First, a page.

When a TikTok video posted on Dec. 15, 2020, claimed there was a “mass exodus” from Los Angeles and that “everyone’s leaving,” it evoked memories of scenes from the film “Independence Day,” so we decided to take a closer look. It was the latest in a long line of claims that people were leaving California.
In the TikTok video, @margowithit showed a number of “For Rent” signs in what appeared to be Culver City, California, which is in Los Angeles County. The words “everyone is leaving Los Angeles” were displayed in the video. “Everyone’s leaving,” she said. “This is just a quick 15-minute walk around my neighborhood, and when I moved in two years ago you had to know someone in a building to get an empty rental.”
It may seem obvious, but a dozen or so “for rent” signs does not amount to a mass exodus. However, is the video picking up on some larger trend?
More data will be available in the coming months about population changes in Los Angeles in 2020, as well as Houston, New York City, and other cities. We’ll know more about how the COVID-19 pandemic impacted numbers, as well as if taxes, governmental policies, and immigrants swayed things one way or the other.
For now, we’ll have to look at two stories that have reported some initial numbers. In October 2020, Livabl.com reported that 26,438 people moved out of Los Angeles between February and July 2020.
Using change-of-address (COA) requests from the United States Postal Service, affiliate media company MyMove conducted an analysis of nationwide moving trends during the pandemic. According to their rankings, Los Angeles was 2020’s fifth most moved-out-of city in the United States.
Los Angeles has been losing more residents than it attracts since 2017, thanks in large part to the high cost of living and ongoing housing crisis. However, compared to the 13,474 outbound movers recorded in 2019, LA has seen a 96 percent rise in the number of residents fleeing the city either permanently or temporarily.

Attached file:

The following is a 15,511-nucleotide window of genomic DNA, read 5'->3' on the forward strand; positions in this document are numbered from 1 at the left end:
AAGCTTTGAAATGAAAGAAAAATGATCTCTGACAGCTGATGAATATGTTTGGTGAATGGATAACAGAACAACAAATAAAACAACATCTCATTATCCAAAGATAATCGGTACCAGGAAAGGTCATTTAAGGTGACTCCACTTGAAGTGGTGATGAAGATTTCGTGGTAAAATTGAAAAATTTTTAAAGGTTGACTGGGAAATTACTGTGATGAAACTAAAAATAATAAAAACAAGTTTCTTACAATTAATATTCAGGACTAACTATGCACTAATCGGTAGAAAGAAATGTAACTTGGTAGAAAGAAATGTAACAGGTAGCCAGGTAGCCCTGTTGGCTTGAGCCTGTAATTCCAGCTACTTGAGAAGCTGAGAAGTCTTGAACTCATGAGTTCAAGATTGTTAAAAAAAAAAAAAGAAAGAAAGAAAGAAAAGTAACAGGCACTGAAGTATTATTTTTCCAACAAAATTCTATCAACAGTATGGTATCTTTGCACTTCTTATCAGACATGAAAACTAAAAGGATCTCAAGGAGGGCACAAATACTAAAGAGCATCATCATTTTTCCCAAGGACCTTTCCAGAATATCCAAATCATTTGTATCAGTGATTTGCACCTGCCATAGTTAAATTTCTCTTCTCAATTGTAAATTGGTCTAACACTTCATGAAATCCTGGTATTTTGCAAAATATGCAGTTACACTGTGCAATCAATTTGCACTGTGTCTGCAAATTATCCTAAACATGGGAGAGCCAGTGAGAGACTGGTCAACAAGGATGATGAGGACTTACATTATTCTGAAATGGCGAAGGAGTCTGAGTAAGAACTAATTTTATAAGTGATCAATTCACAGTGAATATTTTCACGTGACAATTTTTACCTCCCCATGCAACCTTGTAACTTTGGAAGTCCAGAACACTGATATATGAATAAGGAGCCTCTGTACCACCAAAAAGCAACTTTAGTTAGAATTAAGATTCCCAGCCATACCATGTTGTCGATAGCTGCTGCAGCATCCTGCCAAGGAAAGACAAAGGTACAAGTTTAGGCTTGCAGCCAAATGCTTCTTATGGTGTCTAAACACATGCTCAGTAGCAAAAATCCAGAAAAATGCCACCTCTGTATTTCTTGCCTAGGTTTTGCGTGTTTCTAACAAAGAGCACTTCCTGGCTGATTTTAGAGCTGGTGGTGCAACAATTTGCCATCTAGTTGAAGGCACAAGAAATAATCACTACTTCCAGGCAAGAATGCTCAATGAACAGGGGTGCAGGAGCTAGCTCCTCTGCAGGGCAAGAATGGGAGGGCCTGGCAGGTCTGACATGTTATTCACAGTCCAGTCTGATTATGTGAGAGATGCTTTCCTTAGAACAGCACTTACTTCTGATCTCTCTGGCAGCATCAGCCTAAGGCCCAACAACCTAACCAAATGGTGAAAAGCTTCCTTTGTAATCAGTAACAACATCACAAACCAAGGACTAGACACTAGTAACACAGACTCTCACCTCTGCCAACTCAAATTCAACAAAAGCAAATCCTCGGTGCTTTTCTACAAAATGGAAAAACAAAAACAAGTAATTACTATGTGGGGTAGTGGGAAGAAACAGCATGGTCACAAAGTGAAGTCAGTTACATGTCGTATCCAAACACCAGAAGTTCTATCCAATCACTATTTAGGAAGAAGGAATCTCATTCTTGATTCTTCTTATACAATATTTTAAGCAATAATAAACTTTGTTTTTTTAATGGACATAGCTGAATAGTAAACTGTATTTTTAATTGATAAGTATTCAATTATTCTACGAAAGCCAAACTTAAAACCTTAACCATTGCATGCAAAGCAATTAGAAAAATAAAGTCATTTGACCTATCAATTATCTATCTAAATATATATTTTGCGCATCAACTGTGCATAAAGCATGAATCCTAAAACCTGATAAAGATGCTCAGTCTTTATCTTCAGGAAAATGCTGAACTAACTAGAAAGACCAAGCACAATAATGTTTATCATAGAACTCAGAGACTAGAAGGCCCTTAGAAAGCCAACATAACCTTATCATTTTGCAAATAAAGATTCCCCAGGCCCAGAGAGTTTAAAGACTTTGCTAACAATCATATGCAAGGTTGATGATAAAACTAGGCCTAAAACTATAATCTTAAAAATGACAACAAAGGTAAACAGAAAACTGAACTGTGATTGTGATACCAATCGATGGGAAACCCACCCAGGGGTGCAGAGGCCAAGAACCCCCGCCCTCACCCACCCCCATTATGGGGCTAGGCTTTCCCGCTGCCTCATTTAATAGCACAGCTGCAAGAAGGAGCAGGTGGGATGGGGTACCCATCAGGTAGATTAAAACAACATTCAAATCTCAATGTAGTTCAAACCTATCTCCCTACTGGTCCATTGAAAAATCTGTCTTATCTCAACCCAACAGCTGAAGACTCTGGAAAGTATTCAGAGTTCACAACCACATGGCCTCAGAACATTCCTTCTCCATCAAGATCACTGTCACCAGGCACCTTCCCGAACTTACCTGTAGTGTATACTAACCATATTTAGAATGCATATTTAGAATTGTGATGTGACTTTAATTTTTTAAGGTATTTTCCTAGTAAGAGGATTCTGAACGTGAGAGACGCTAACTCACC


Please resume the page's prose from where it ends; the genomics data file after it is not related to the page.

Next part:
Not all former City of Los Angeles residents left the county entirely. A migration map shows that suburban neighborhoods like Sherman Oaks, Pasadena and Long Beach were popular local destinations.
So while MyMove’s numbers cited by Liveabl.com showed 26,438 residents moved out of the city of Los Angeles between February and July 2020, some of those who left appeared to not have entirely departed the county of Los Angeles. For reference, the city of Los Angeles had a population of roughly 4 million people, while the county’s number hovered around 10 million.
As for the state of California as a whole, on Dec. 16, 2020, The Associated Press reported that the state had the third-largest net migration loss ever recorded. This meant that more people left the state than moved into it. The state “added 21,200 people from July 1, 2019, to July 1, 2020,” which increased the population to 39.78 million people. This was a population growth of 0.05%. However, “135,600 more people left the state than moved here.” For comparison, the state’s population was more than 293 times this number.
In other words, even with a high net loss of residents compared to previous years, initial numbers showed that the city and county are still plenty occupied.
The reporting also offered reasons why an exodus of any size might have occurred:
But while it’s fashionable to blame California’s taxes and policies for its recent exodus, state officials say the more likely culprit is the (coronavirus) pandemic and the migration patterns of the state’s large community of international immigrants.
Walter Schwarm, a demographer with the state Department of Finance, said California’s net increase from international immigration has fallen every year since 2017, shortly after President Donald Trump took office and put in place policies that made it more difficult and expensive for people to legally move to the United States.
Plus, people who move to the United States from other countries often come to California first, but don’t settle here, Department of Finance spokesman H.D. Palmer said.
“They have migrated to other states and other regions in the country because of either family ties or because there have been larger communities in certain areas of the country that reflect the home countries from which they came,” he said, pointing to the large Hmong population in Minnesota as an example.
The Associated Press also cited more deaths and fewer births as the reason why the state population only grew by 0.05%. It appeared that all of the data were initial estimates, as the final paragraph of the story said that “this year’s estimate is shakier than usual because several of those data sources were affected by the response to the coronavirus pandemic.” It also added: “The state will likely revise this estimate next year based on new information.” We will update this story in the future should more information come to light.